I didn’t want to be a trainer. I had no desire to leave the field. I was a salesperson; competitive by nature, and I enjoyed the accolades and recognition that came with achieving goals. From a career standpoint, I just wanted to manage a team, but I knew very little about leadership. So, senior leadership said, “Put her in training. There she will learn.” Wait, what?
Becoming a sales trainer ended up being a transformational role for me, but it didn’t start out that way. At first, I thought it was just a springboard to management. I hated the thought of sitting in endless meetings, managing budgets, and working 8 hours in a cubicle. But those things ended up being the easier things to adapt to – it was the more practical things I wished someone had prepared me for. With this preparation, perhaps I would have spent a little less of my first year in training feeling drained and defeated. If I were to speak to my much younger self, as she began her first training role, there are five things I would tell her:
1. If you do not learn something from the people you are training; chances are, they will learn nothing from you.
We assume that the people we are training know very little, in comparison to ourselves, about the curriculum. In many instances, we couldn’t be more wrong. A colleague of mine realized I didn’t get this concept when I first became a trainer, and he suggested I come with him to see one of his more tenured training groups: We went a senior center where he trained the elderly to use the internet. Computers were new to these octogenarians, of course, they were apt to learn, I thought. The concepts of email and the world wide web were mind-boggling to them. I soon realized they were sharp, funny, intellectuals who were eager to learn something new, and to my amazement, they could apply much of their life experiences to these new concepts easily. On the surface, these wonderful people seemed like a very remedial class, but to my surprise, they adapted immediately. Why? Because each of the learners had lived through one of the most innovative times in history. Their entire lives had been programmed to adapt to a rapidly changing culture. From that point on, my training classes always started by finding out about my audience of learners – who they were, what they had done, etc. In doing this, I could gauge how receptive they would be to the learning, and I could also tap into the experiences they brought to the table to provide a more inclusive learning environment. Get to know your audience up front, and it will pay off in the end.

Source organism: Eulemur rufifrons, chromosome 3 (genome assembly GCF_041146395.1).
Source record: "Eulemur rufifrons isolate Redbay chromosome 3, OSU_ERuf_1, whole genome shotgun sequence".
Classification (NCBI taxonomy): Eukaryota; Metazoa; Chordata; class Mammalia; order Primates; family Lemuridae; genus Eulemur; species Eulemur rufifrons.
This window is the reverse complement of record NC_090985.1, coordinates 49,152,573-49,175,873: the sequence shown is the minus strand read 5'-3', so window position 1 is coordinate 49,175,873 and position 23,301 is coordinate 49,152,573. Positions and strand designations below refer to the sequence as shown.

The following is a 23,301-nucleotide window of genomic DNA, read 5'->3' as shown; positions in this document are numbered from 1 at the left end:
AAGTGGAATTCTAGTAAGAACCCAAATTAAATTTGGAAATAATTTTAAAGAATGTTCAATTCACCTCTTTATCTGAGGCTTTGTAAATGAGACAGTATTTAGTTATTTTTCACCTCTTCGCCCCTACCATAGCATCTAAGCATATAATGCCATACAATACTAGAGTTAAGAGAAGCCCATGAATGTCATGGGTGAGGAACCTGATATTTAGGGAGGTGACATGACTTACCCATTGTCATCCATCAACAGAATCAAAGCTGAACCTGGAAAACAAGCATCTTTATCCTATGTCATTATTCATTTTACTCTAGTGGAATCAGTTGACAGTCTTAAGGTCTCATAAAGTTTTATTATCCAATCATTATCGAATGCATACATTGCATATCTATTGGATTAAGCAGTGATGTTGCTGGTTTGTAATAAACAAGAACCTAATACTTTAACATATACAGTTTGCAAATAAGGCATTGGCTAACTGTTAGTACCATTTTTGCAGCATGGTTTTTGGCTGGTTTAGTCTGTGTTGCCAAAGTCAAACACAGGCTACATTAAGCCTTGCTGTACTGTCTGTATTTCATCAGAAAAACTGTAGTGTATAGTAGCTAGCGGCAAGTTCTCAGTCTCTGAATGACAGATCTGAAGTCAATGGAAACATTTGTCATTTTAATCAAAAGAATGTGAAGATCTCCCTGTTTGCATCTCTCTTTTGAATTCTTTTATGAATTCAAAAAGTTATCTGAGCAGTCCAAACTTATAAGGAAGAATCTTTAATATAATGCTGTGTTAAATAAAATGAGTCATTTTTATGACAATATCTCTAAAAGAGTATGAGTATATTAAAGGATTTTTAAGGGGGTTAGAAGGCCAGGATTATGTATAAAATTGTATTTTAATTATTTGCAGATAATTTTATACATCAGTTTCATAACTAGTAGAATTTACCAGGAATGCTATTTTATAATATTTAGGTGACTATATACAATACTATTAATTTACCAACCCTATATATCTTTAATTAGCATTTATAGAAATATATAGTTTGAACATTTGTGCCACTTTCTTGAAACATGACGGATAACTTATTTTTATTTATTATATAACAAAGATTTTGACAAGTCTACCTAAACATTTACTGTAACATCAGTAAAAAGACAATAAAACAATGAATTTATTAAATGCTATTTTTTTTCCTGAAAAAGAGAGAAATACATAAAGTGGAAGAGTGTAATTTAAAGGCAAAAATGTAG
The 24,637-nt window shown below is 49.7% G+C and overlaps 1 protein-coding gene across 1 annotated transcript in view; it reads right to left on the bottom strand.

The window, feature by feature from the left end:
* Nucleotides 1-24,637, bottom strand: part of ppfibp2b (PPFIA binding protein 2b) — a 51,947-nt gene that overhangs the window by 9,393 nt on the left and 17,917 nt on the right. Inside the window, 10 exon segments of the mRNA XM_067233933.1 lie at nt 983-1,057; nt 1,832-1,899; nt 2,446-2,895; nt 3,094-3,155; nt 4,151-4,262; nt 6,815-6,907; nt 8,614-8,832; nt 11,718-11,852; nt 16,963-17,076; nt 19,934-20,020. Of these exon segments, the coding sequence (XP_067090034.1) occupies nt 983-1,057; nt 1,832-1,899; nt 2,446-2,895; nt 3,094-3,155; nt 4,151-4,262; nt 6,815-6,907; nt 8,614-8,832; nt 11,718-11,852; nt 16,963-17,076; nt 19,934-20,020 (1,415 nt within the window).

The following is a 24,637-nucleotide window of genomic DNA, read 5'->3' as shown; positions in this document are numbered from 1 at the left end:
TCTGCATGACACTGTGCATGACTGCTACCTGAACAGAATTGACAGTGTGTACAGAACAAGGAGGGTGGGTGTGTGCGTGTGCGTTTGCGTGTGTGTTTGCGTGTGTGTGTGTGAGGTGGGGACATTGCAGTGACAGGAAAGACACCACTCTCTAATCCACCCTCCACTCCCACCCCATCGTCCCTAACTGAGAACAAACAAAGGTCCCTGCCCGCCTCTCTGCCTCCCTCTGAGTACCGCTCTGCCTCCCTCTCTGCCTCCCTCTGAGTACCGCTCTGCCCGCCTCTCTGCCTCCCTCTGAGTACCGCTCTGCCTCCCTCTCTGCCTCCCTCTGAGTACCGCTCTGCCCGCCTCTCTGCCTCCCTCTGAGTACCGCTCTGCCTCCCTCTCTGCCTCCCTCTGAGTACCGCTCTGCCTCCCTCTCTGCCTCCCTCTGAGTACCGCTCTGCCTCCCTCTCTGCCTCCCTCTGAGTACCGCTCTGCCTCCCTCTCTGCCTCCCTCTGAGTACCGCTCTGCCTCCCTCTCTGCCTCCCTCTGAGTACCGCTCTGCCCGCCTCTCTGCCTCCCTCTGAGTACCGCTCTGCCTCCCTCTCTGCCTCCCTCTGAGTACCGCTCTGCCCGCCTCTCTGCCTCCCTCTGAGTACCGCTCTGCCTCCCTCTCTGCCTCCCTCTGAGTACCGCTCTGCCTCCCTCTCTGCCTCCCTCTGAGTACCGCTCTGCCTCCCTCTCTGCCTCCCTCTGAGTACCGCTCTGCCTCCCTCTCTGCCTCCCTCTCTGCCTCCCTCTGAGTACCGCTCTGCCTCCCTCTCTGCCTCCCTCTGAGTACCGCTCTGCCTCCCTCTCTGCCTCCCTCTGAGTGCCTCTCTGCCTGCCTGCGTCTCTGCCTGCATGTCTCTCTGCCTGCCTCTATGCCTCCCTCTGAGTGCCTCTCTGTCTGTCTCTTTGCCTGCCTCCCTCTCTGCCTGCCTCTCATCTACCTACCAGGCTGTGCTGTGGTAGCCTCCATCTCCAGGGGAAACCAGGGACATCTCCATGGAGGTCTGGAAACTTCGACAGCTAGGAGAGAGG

2. Those that think they need training the least are the ones who need it the most.
I was that rep. I had been the one with years of experience in the industry, and here comes the new trainer who never made a number in her life, and she was going to show me how to be successful? Fat chance. News flash! Success isn’t about time served, and experience doesn’t always equate to knowledge. In my years as a trainer, the lessons I learned at the senior center always resonated. I knew my audiences well, and eventually championed the tenure of every class I led. I came to realize that a learner becomes more engaged and far more open to learning themselves if they can be part of the process and share what they already know. Many times since, I have had a learner commend me because they came in believing I couldn’t teach them anything new, and they left learning something of value. You need to earn your stripes, kid. Once you do, you will have their attention.